Career Breaks

I recently got involved in a twitter conversation about getting back into the classroom, and what to do between jobs to make yourself more attractive to schools. This post is based on the email I put together, and I’m going to start with the same warning I gave my correspondant.

I should point out I’m no expert on recruitment; I’ve never held a promoted post in school so this is based more on conversations with colleagues and in prep rooms that I’ve had because of my day job.


It’s got to start with supply (and cover supervising). This is always going to be a pain, but the good news is that you get to check out the school in advance. Different schools will have different rules about supply, but linking up with the HoD will help. There are ways to make that link – more in a moment. And exam invigilation, although less of an issue with fewer modules or AS, would still be a possibility.

You could plan to do some tutoring for now. The money isn’t great but the time commitment is fairly low. It’s best through word of mouth, but getting started with a few notices on community noticeboards and the coffee shops near colleges and sixth forms where students hang out can be effective.

The other choice is some kind of freelance publishing, possibly starting with TES or similar. If you have time, this is a good way to brush up on your pedagogy and stay familiar with specifications. Producing some generic resources on HSW or similar will be a useful thing to take with you when on supply, as it shows you’re a competent specialist. Other publishing stuff comes up online from time to time, but the hourly rate is fairly low.


Now’s the time to bring your CV up to scratch and work on phrases that will go into a cover letter. Review the CPD you’ve done and summarise responsibilities, so all the dates are to hand. Scan your certificates then put them all in one (electronic) place. Make sure you have up to date referee details, hopefully with a couple of spares.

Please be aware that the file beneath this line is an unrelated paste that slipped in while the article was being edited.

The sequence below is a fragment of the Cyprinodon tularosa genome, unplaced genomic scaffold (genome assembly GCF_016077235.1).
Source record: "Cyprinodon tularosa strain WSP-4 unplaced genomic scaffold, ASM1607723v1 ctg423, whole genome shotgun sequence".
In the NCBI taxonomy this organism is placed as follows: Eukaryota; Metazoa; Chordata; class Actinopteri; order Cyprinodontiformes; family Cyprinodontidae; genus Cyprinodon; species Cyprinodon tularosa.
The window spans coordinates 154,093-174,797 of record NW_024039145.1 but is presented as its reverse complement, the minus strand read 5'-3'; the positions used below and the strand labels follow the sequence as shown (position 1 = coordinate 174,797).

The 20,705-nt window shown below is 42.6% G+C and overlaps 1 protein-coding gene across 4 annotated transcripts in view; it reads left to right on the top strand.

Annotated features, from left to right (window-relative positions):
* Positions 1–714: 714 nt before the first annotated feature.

As well as TES, make sure you’ve registered with local teacher agencies and the council recruitment page. Bookmark possible schools and their current vacancies pages. If there’s a standard LA application form – less common these days, but still possible – you might like to save a personalised copy with your information already added.

Brief digression: why the hell is there not a standard, national, teaching professional profile form? Because all the information the schools want is the same – just every form has a different, badly formatted order. Create a form, then insist every school uses it, with a one page ‘local supplement’ which teachers can then fill out. More time to spend on the cover letter…

It might be worth looking for the kind of post you’re after nationally, just to get a look at the kind of things that show up in job descriptions and person specifications. Then you can think up examples of times when you’ve done the kind of thing that matches up. This is how you can show that although you might cost more than an NQT, you’re much better value for money. (NQTs: this is where you look for non-teaching examples showing similar responsibilities and experience.)